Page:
BDD staff seeking contract

LISBON – After rejecting a contract two weeks ago, members of the Robert Bycroft Education Association plan to vote on a revised one sometime this week.

The union covers the teachers at the school and their assistants, two nurses, an early intervention specialist and two speech pathologists – about 28 people in total. Although no specifics have been provided about what the negotiations’ main concerns are about, Superintendent Bill Devon admits most negotiations have issues with salaries and health care.

Negotiations began last June and the most recent contract ended in August. The school year began without one. A federal mediator was utilized starting in November in an effort to help create a contract acceptable to both sides.

But so far, the contract has not been passed.

While teachers are not talking about striking, the contract vote which had been scheduled for last week was canceled for unknown reasons. The teachers are scheduling a vote at the end of this week.

Controlled by the Columbiana County Board of Developmental Disability, the Robert Bycroft School is just one of the board’s facilities. There are also the three workshops, including the Beaver Creek Candle Co.

The BDD has four different levies. Both Devon and spokeswomen from the RBEA crisis team, Patti Polite and Phyllis French, are quick to praise the programs at the school and the voters who have continued to support them through the years.

“We have outstanding teachers and they wear many hats,” Polite said. “I think we have a great program and the community has always been very supportive of us.”

Budgeting figures show the BDD began the year with a balance of $7.43 million in one fund and expects to collect another $6.6 million in taxes this year from the levy that supplies that fund. Under the MRDD residential services fund, there was a carryover balance of $958,804. Three other funds hold substantially less money.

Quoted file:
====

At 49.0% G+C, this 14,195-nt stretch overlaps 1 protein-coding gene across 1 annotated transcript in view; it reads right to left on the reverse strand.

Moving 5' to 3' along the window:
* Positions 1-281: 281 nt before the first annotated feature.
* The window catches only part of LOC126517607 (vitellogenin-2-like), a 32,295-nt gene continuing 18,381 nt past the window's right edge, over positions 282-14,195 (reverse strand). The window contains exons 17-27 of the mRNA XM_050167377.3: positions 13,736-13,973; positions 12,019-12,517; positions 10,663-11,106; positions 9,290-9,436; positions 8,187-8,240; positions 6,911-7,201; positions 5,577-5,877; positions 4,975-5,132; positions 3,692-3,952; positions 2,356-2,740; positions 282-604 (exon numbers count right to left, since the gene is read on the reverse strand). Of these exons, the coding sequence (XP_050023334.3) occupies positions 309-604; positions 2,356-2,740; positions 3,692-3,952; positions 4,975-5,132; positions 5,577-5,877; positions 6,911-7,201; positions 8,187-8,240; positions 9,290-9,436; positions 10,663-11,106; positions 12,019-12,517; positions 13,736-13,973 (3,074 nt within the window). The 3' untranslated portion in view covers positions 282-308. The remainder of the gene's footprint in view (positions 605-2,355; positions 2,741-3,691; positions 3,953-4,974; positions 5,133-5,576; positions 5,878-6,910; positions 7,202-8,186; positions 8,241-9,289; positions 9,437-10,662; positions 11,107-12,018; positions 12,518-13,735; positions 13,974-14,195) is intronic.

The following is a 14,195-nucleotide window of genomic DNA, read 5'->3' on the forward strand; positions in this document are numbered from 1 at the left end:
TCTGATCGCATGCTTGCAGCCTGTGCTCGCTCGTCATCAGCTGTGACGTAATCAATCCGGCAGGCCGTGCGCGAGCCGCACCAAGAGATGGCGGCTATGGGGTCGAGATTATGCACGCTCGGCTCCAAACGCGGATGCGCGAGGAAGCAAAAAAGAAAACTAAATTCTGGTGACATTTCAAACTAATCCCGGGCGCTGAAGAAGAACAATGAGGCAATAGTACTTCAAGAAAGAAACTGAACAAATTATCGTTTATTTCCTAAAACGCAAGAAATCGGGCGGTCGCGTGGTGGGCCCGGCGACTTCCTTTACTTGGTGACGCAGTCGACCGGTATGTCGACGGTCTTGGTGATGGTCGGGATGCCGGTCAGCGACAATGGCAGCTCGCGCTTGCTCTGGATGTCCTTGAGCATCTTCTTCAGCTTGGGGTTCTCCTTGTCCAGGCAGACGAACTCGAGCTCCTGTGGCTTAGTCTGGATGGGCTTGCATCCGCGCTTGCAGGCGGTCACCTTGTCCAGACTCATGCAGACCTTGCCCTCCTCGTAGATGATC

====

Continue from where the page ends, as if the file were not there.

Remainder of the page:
Salary figures from across the county show teachers at Bycroft start at $28,903, which is third from the bottom of the list just above Leetonia and Southern Local. The county average for starting teachers is $29,600.

Devon points out the teachers receive step pay, additional money just for being at the school for a certain number of years. Additionally, he said they technically need more of a carryover balance than what they have for two reasons.

First, the BDD levies are property tax levies, which means no money comes in until sometime in April. For that reason, more than $4 million is used for operations before the school collects the beginning of next year’s revenues.

Additionally, Devon said the school is required to provide assistance in the form of Medicaid waivers for all the identified disabled people across the county, even those served by other organizations such as Threshold in East Palestine. Devon said the BDD sends 40 cents to the state to bring in each $1 of funding for those in need of care, such as someone whose family is no longer able to care for them. Some require little assistance and some require around-the-clock care. Devon said there are 250 Medicaid waivers being used by people in the county out of 701 residents who have been identified as disabled, according to his figures.

Devon said it is his goal in the current economy not to have to ask voters for more money. The only exception may be improving a 1979 levy which is collecting little by today’s standards.

At the same time the district has been able to create a bus garage, is preparing to connect into the new water project to provide better water to the facilities and trying to address Internet speed issues at the school, Devon points out. At last month’s meeting, the board approved a nearly $34,000 contact with 21st Century Alarm to boost security at the buildings nearest to the Columbiana County Jail. Still the security is to keep people out, not prevent clients from wandering outside.

Additionally, Devon notes he has had to fill some management positions, but those were state-mandated.

While neither side is really saying what will happen if this contract does not pass this week, Devon notes he does not plan to give more again, noting he gave a little after the first contract was voted down.

“We are hopping we can work things out for the good of the kids,” Polite said. “As usual, the kids are what’s in our heart.”